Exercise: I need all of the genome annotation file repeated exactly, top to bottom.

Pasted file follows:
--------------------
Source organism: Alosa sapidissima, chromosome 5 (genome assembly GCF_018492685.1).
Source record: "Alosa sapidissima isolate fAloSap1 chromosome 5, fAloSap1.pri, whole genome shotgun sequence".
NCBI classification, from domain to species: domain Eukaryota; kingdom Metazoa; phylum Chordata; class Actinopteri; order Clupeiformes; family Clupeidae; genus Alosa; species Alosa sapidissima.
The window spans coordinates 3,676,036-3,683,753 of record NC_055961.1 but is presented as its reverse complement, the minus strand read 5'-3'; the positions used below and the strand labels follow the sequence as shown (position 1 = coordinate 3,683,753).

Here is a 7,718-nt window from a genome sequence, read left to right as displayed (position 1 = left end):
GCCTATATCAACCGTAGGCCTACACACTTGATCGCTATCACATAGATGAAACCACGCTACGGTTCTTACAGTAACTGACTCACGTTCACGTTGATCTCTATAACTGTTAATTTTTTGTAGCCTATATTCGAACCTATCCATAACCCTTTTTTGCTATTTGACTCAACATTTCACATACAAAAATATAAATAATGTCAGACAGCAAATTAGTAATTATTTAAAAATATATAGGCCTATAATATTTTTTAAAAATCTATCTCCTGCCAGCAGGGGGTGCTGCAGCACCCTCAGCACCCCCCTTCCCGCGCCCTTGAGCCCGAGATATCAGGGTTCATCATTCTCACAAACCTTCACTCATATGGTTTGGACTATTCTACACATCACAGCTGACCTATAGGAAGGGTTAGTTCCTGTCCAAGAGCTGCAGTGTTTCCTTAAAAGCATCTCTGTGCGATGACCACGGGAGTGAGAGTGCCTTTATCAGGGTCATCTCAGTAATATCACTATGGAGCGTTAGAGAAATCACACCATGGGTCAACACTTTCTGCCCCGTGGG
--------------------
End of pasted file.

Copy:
Source organism: Alosa sapidissima, chromosome 5 (genome assembly GCF_018492685.1).
Source record: "Alosa sapidissima isolate fAloSap1 chromosome 5, fAloSap1.pri, whole genome shotgun sequence".
NCBI classification, from domain to species: domain Eukaryota; kingdom Metazoa; phylum Chordata; class Actinopteri; order Clupeiformes; family Clupeidae; genus Alosa; species Alosa sapidissima.
The window spans coordinates 3,676,036-3,683,753 of record NC_055961.1 but is presented as its reverse complement, the minus strand read 5'-3'; the positions used below and the strand labels follow the sequence as shown (position 1 = coordinate 3,683,753).

Here is a 7,718-nt window from a genome sequence, read left to right as displayed (position 1 = left end):
GCCTATATCAACCGTAGGCCTACACACTTGATCGCTATCACATAGATGAAACCACGCTACGGTTCTTACAGTAACTGACTCACGTTCACGTTGATCTCTATAACTGTTAATTTTTTGTAGCCTATATTCGAACCTATCCATAACCCTTTTTTGCTATTTGACTCAACATTTCACATACAAAAATATAAATAATGTCAGACAGCAAATTAGTAATTATTTAAAAATATATAGGCCTATAATATTTTTTAAAAATCTATCTCCTGCCAGCAGGGGGTGCTGCAGCACCCTCAGCACCCCCCTTCCCGCGCCCTTGAGCCCGAGATATCAGGGTTCATCATTCTCACAAACCTTCACTCATATGGTTTGGACTATTCTACACATCACAGCTGACCTATAGGAAGGGTTAGTTCCTGTCCAAGAGCTGCAGTGTTTCCTTAAAAGCATCTCTGTGCGATGACCACGGGAGTGAGAGTGCCTTTATCAGGGTCATCTCAGTAATATCACTATGGAGCGTTAGAGAAATCACACCATGGGTCAACACTTTCTGCCCCGTGGG